Showing posts from May, 2010

GS Question of the Week

Do you think the world will come to an end in the year 2012? Why or why not?

Witch's Grave

If you ever find yourself in a place called Liberty Hill, located in Northern Austin, TX, I suggest you make a stop at Bittick Cemetery. Most likely one grave will stand out among the rest. There are various legends attached to this grave. The general story begins with a black woman named Elizbeth Sampson. In the 17-1800s, this slave was accused of being a witch. However, such an accusation wasn't enough to seal the deal on her death. It is believed Elizbeth stole a horse in order to escape and was captured. As it was done in those days, prisons and juries were tossed away for a good ole hanging. The tree used still stands to this day (supposedly across from the cemetery). After being buried, "Was borne and dide, But remember as yo are passing by, Yo all shall die as well as I" was carved in to her headstone.

If you choose to visit her grave, you must bring an offering of some sort. It's believed if you don't, something devastating will happen to you. On Hallowee…

Labadie Mansion

High on a huge hill sits the ruins of a 19th century Victorian mansion tainted by the blood of four people. The Labadie family traveled to the Indian Territory of Oklahoma in the mid 1800s pursuing agricultural ventures. Frank Labadie was educated at the Osage Mission, starting out in life independently. He took up the occupation of farming, devoting his attention to the further cultivation and improvement of the home place of fifteen hundred acres, situated in Osage County. He continued to operate until 1891 but shifted his attention to the lumber business, dealing in hardwood timber. Labadie retained ownership of the original homestead, receiving large royalties from oil wells located on the property, while also owning a twenty-acre truck farm near Big-heart, in Osage County. In 1884, Labadie married Miss Samantha Ellen Miller, a native of Illinois.

The story goes Frank and Samantha lived with a loyal black slave named Enos Parsons. After the Civil War, Parsons refused freedom and r…

Deadly Number

In the 80s, Tommy Tutone scored a hit by making a phone number infamous. Another phone number has made headlines. In 2001, the former CEO of Mobitel, a Bulgarian mobile phone company, died of cancer. Despite the fact Vladimir Grashnov business record was spotless, rumors persisted his cancer was due to radioactive poisoning by the hands of a business rival. He was the first owner of the number 0888-888-888.

After his death, the number passed to Bulgarian mafia boss Konstantin Dimitrov. He took a trip to the Netherlands to inspect his £500 million drug smuggling empire. Unfortunately, he didn't return home with a pulse. Two years after the first suspected victim of the number's alleged power, Dimitrov was gunned down by a lone assassin, supposedly sent by his Russian rivals, while eating dinner with a model. He had the mobile on his person at the time of his death.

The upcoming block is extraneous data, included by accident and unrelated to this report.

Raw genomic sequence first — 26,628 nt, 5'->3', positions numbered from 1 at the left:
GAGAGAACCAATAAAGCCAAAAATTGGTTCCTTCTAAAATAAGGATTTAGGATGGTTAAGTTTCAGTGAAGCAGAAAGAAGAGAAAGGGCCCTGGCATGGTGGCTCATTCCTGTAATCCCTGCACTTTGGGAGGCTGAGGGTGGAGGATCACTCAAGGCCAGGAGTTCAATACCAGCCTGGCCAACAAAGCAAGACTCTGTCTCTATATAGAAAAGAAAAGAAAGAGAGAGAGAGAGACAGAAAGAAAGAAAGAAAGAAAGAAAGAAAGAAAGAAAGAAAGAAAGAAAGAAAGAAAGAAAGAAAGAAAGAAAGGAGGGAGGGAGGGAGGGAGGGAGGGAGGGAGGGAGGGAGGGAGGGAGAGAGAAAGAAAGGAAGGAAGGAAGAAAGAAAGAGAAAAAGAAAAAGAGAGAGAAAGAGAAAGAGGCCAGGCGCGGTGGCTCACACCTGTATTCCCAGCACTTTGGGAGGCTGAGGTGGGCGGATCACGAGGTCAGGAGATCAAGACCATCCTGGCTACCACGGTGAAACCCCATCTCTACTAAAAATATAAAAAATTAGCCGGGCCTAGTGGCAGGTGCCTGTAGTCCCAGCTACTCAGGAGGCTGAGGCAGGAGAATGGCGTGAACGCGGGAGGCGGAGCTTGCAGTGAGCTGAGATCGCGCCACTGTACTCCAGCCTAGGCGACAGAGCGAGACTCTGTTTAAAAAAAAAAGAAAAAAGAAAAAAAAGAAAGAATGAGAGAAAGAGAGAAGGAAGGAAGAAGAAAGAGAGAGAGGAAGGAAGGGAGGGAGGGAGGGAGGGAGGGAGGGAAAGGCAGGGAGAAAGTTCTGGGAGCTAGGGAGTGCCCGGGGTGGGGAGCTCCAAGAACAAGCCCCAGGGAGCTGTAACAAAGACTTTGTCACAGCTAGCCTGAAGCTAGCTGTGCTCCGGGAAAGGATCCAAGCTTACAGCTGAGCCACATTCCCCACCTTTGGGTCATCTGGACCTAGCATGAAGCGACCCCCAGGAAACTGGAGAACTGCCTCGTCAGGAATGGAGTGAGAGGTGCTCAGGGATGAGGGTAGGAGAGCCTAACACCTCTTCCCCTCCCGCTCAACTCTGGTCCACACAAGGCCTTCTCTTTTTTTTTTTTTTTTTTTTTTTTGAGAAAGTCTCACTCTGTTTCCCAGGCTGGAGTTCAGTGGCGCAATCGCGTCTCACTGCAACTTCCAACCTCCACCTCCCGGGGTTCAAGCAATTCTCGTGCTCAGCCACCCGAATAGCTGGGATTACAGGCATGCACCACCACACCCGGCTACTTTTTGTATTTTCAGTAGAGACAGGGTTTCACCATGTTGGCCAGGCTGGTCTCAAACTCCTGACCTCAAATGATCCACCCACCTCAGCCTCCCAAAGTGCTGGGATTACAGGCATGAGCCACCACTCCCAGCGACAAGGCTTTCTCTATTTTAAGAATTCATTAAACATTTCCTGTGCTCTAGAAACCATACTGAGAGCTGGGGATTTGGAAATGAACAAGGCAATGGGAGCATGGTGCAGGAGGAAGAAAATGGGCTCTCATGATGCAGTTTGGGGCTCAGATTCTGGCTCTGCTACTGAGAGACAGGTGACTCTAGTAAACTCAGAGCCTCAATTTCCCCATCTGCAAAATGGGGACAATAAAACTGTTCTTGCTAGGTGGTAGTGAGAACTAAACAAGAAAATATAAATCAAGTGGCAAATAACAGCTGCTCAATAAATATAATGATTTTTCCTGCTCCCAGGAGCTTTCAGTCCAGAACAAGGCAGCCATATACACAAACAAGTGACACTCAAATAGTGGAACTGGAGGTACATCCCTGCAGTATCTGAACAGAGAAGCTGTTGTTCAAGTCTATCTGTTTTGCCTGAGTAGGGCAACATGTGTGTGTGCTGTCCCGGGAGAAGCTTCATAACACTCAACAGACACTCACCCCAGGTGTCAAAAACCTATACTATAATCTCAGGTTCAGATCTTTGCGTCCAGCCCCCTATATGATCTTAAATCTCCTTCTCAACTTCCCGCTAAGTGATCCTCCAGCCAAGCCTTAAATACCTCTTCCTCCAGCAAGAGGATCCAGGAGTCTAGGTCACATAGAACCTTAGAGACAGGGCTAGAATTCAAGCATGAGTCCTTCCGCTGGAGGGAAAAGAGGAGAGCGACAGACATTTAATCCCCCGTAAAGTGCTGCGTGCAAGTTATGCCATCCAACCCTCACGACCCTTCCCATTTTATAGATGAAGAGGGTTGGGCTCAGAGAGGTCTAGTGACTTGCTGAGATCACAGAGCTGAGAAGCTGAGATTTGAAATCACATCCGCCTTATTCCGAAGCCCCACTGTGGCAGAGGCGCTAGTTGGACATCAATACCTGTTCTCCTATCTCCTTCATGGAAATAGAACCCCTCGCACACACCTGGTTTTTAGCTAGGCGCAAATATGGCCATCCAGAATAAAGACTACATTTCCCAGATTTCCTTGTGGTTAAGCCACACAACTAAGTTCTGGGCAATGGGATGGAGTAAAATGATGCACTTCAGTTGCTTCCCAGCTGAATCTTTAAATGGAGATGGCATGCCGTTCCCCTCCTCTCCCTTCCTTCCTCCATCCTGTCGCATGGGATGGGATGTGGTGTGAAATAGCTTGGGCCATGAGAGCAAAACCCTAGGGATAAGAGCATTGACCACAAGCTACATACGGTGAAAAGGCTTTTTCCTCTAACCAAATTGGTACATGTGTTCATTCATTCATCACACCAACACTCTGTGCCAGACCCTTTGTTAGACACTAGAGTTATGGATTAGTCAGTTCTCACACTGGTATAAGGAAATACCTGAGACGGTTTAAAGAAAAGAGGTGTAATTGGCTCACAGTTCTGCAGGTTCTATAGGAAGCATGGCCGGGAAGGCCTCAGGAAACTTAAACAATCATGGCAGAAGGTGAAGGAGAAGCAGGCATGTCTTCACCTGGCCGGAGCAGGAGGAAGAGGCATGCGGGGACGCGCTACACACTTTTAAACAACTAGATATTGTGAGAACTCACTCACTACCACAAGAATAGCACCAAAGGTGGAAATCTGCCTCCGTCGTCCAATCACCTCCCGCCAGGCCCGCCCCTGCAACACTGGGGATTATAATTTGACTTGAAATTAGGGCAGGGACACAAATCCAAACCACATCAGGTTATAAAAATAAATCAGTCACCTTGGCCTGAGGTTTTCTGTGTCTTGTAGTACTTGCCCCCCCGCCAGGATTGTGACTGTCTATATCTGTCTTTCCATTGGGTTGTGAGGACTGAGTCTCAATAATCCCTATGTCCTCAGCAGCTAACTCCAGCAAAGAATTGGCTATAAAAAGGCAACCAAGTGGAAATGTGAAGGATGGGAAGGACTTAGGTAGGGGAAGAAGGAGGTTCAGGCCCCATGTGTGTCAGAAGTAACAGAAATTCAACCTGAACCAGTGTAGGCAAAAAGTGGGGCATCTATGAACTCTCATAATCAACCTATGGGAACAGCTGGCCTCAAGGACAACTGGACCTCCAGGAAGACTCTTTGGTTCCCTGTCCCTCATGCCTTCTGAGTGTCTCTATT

Konstantin Dishliev, an estate agent, received the number next. Dishliev secretly ran a massive cocaine trafficking …

GS Question of the Week

Do you think the Kensington Runestone is a hoax? Why or why not?

Spreading the Love

In the past few weeks, this little blog has been bestowed two awards:

First up is the Beautiful Blogger Award. I was given this one once before, but this time I have Courtney from Haunt Jaunts to thank for it. The rules for this one are the same as before:
1. Thank the person who gave you this award.
2. Share 7 things about yourself.
3. Pass the award along to 15 bloggers who you have recently discovered and who you think are fantastic!
4. Contact the bloggers you’ve picked and let them know about the award.

7 Things About My Horror/Paranormal Side

1. My interest in horror began when I was a kid watching a Halloween movie marathon on Halloween
2. While most horror writers may have discovered Bram Stoker or Stephen King first, R.L. Stine's Fear Street series popped my genre cherry. I still own a few of them.
3. I began Ghost Stories after watching various paranormal related specials on the Travel Channel. I translated my interest in to research and BOOM! A blog is born.
4. I've…

The Otesaga Hotel

This Historic Grand Dame Resort was opened in 1909. A majestic, Federal-style structure with an imposing front portico supported by massive 30-foot columns, The Otesaga was designed by Architect Percy Griffin and was named for the Iroquois word for “ A Place of Meetings.” This magnificent hotel occupies 700 feet of lakefront on the southern shore of Lake Otsego (also known as the “Glimmerglass” lake of James Fenimore Cooper’s Leatherstocking Tales) in Cooperstown, New York. Avid golfers, vacationers and others have been drawn to the resort for its beautiful scenic surroundings, elegant accommodations, and enjoyable resort atmosphere since it first opened its doors. Some believe it has also drawn the attention of a few ghosts.

Guests have reported hearing children playing and/or giggling in the third floor hallway (From 1920 until 1954, the hotel was a private girl’s school known as the Knox School for Girls.). Voices have been heard in the Glimmerglass Room. Apparitions have been …

GS Question of the Week